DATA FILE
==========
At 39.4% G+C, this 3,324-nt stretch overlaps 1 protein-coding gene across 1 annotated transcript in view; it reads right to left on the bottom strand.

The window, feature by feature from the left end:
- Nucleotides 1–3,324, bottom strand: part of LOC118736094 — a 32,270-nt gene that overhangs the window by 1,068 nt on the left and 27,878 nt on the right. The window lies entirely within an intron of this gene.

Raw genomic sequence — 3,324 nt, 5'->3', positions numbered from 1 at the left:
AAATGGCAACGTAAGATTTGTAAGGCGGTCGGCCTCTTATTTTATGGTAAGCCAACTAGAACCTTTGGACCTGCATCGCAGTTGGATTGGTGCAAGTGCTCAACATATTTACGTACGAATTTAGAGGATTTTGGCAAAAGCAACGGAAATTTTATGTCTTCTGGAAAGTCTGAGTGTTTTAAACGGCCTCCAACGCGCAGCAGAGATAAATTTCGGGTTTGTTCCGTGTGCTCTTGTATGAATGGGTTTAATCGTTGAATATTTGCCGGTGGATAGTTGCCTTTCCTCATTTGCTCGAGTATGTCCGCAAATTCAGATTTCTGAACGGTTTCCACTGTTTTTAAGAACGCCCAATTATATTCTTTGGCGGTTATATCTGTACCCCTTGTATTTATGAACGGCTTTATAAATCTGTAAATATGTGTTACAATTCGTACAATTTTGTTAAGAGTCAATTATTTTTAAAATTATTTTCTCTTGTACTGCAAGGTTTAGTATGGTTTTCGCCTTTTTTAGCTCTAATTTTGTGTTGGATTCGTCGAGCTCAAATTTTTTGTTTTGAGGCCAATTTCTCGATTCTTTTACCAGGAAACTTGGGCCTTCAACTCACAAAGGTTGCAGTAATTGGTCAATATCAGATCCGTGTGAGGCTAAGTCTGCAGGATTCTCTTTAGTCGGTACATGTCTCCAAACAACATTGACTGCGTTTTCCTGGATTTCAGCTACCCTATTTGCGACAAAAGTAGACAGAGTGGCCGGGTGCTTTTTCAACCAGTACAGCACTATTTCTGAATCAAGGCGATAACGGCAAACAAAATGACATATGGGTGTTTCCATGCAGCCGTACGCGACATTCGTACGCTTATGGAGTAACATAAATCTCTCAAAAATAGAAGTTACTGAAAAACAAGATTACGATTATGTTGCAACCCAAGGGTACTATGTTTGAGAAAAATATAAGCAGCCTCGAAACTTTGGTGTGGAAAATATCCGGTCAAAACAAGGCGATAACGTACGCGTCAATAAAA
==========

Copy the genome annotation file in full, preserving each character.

At 39.4% G+C, this 3,324-nt stretch overlaps 1 protein-coding gene across 1 annotated transcript in view; it reads right to left on the bottom strand.

The window, feature by feature from the left end:
- Nucleotides 1–3,324, bottom strand: part of LOC118736094 — a 32,270-nt gene that overhangs the window by 1,068 nt on the left and 27,878 nt on the right. The window lies entirely within an intron of this gene.

Raw genomic sequence — 3,324 nt, 5'->3', positions numbered from 1 at the left:
AAATGGCAACGTAAGATTTGTAAGGCGGTCGGCCTCTTATTTTATGGTAAGCCAACTAGAACCTTTGGACCTGCATCGCAGTTGGATTGGTGCAAGTGCTCAACATATTTACGTACGAATTTAGAGGATTTTGGCAAAAGCAACGGAAATTTTATGTCTTCTGGAAAGTCTGAGTGTTTTAAACGGCCTCCAACGCGCAGCAGAGATAAATTTCGGGTTTGTTCCGTGTGCTCTTGTATGAATGGGTTTAATCGTTGAATATTTGCCGGTGGATAGTTGCCTTTCCTCATTTGCTCGAGTATGTCCGCAAATTCAGATTTCTGAACGGTTTCCACTGTTTTTAAGAACGCCCAATTATATTCTTTGGCGGTTATATCTGTACCCCTTGTATTTATGAACGGCTTTATAAATCTGTAAATATGTGTTACAATTCGTACAATTTTGTTAAGAGTCAATTATTTTTAAAATTATTTTCTCTTGTACTGCAAGGTTTAGTATGGTTTTCGCCTTTTTTAGCTCTAATTTTGTGTTGGATTCGTCGAGCTCAAATTTTTTGTTTTGAGGCCAATTTCTCGATTCTTTTACCAGGAAACTTGGGCCTTCAACTCACAAAGGTTGCAGTAATTGGTCAATATCAGATCCGTGTGAGGCTAAGTCTGCAGGATTCTCTTTAGTCGGTACATGTCTCCAAACAACATTGACTGCGTTTTCCTGGATTTCAGCTACCCTATTTGCGACAAAAGTAGACAGAGTGGCCGGGTGCTTTTTCAACCAGTACAGCACTATTTCTGAATCAAGGCGATAACGGCAAACAAAATGACATATGGGTGTTTCCATGCAGCCGTACGCGACATTCGTACGCTTATGGAGTAACATAAATCTCTCAAAAATAGAAGTTACTGAAAAACAAGATTACGATTATGTTGCAACCCAAGGGTACTATGTTTGAGAAAAATATAAGCAGCCTCGAAACTTTGGTGTGGAAAATATCCGGTCAAAACAAGGCGATAACGTACGCGTCAATAAAA